Mayo’s plan of attack requires urgent attention – GAA

Mayo’s plan of attack requires urgent attention – GAA
Mayo’s plan of attack requires urgent attention – GAA

It’s tempting to frame last Sunday’s defeat to Galway in the Connacht Senior Football Final as a Salthill smash-and-grab. Mayo led by two points in the 70th minute but contrived to lose the game in stopping time, conceding three frees in five minutes to a rampant Galway side.

It is tempting, too, to point the finger of blame at referee David Gough who seemed to hand the Tribesmen a few easy frees late on as if he was trying to make amends for some of the questionable calls that went Mayo’s way earlier in the day . Gough’s refereeing was certainly not to the standards one might expect from a top official but it was hardly the decisive factor in a game played at a proper championship intensity, making it a great advertisement for the enduring appeal of the provincial series out west.

Much of the post-match analysis will inevitably focus on the final 20 minutes of this hard-fought encounter when Galway outscored Mayo by eight points to four. Coincidentally, the Galway renaissance coincided with the departure of Aidan O’Shea who was hauled ashore on the 55th minute, just after Ryan O’Donoghue had kicked a free to put Mayo in front by three points, 0-11 to 0-8. Galway hit the next four scores to take a one-point lead in the 62nd minute before O’Shea’s replacement Cillian O’Connor struck a superb equaliser.

Excellent points from the rejuvenated Mattie Ruane and Tommy Conroy seemed to steer Mayo towards victory before Galway found their second wind in stopping time and goalkeeper Conor Gleeson turned from near-villain to hero by striking a long-range free to win the game for the home side. It was Gleeson, of course, who nearly handed Mayo victory when he found himself stranded in midfield in the 48th minute after turning over the ball. Ryan O’Donoghue had a great opportunity to thread a pass through to Mattie Ruane but instead tried a speculative lob that gave Gleeson a better chance of recovering the situation.

It was a crucial moment in the game. Mayo were two points up at that stage and a goal, especially one that was a gift from the goalkeeper, would have really rattled the Tribesmen. To be fair to O’Donoghue, who is normally excellent in those situations, he probably felt entitled to try for goal, especially as he had just kicked a brilliant point from distance moments earlier. But the percentage call was a pass to the much better-placed Ruane, and one wonders what someone like Dublin’s Con O’Callaghan would have done in a similar situation. Nobody has mastered the art of teamwork better than the Dubs and they always tend to pass to a colleague in a better position, even when they are close in on goal. O’Donoghue’s cameo, however understandable, was a failure of Mayo’s overall structures and it doesn’t augur well for the big tests ahead when one incident can make all the difference in knock-out championship football.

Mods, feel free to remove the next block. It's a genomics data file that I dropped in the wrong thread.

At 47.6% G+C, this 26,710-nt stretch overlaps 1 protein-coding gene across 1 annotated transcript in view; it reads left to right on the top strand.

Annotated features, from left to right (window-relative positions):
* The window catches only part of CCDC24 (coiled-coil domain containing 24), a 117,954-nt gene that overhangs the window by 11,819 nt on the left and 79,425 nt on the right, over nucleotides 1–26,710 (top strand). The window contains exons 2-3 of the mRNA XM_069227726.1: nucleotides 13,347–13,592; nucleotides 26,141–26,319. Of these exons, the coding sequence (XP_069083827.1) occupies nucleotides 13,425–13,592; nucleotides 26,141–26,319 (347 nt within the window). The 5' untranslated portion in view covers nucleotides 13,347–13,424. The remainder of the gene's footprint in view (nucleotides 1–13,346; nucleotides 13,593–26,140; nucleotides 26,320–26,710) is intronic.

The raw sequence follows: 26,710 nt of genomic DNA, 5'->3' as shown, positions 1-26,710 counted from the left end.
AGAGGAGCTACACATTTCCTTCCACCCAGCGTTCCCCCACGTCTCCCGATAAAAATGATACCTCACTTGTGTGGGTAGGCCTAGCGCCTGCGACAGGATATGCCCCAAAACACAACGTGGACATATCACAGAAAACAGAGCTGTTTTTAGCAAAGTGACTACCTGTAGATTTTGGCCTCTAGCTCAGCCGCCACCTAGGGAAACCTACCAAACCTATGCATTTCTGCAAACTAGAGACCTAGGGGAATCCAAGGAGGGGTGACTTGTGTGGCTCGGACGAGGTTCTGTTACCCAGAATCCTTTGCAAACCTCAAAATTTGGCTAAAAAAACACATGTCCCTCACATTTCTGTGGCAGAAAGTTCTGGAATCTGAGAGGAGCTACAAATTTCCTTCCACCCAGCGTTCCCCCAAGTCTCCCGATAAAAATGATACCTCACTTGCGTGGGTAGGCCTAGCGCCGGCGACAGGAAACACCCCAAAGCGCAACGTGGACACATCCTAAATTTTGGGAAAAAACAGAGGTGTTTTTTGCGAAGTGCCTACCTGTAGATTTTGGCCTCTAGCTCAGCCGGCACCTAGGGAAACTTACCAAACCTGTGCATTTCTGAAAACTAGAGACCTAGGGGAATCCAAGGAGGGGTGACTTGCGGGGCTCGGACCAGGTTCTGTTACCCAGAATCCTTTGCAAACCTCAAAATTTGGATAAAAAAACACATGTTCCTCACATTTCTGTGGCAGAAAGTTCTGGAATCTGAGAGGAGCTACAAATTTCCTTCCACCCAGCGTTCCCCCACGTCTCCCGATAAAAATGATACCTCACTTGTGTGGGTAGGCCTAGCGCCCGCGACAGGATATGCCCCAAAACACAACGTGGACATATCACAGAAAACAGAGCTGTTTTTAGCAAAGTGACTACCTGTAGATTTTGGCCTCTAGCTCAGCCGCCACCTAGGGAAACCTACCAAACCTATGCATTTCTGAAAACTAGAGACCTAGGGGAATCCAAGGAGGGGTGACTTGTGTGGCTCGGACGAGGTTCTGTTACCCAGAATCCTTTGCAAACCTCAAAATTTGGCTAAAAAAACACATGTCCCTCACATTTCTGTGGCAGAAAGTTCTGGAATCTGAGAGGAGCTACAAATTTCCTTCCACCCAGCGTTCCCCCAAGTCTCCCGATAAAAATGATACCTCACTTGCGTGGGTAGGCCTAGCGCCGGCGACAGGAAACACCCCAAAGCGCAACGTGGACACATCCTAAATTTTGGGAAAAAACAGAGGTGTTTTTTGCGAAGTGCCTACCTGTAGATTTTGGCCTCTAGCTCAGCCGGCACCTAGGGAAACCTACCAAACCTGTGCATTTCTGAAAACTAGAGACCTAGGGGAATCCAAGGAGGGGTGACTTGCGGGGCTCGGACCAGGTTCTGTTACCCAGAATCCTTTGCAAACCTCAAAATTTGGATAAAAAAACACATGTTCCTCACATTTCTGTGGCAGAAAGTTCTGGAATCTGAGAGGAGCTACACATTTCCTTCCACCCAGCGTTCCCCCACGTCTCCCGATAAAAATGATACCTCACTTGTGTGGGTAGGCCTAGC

As it was, that was the only moment in the game when Mayo looked like scoring a goal. Compare that to Galway, who had two fantastic chances and would have scored both were it not for some brilliant last-ditch defending by Colm Reape and Rory Brickenden. Reape’s point-blank save from Damien Comer in the 13th minute was a key moment in the first-half and the game could have played out very differently had that ball nestled in the back of the net.

Comer was a constant thorn in the Mayo side and deservedly won the Man of the Match award. He is one of the best forwards in the country on his day and is a tremendous leader for Galway, as he proved late in the game when he went out to midfield to win some crucial kickouts. If Comer stays fit and Walsh continues to recapture his old form, Galway will be a threat to any team in the championship.

They were much more threatening in attack than Mayo and the second goal chance, just four minutes after half-time, demonstrated the Tribesmen’s ability to cut through the heart of the opposition defense. John Maher’s effort was scrambled off the line by Brickenden but Mayo were very lucky to get away with that one. Indeed, it says something about Galway’s efficiency in front of goal that they found themselves a point ahead after 42 minutes despite having only one-third of the possession in the first-half.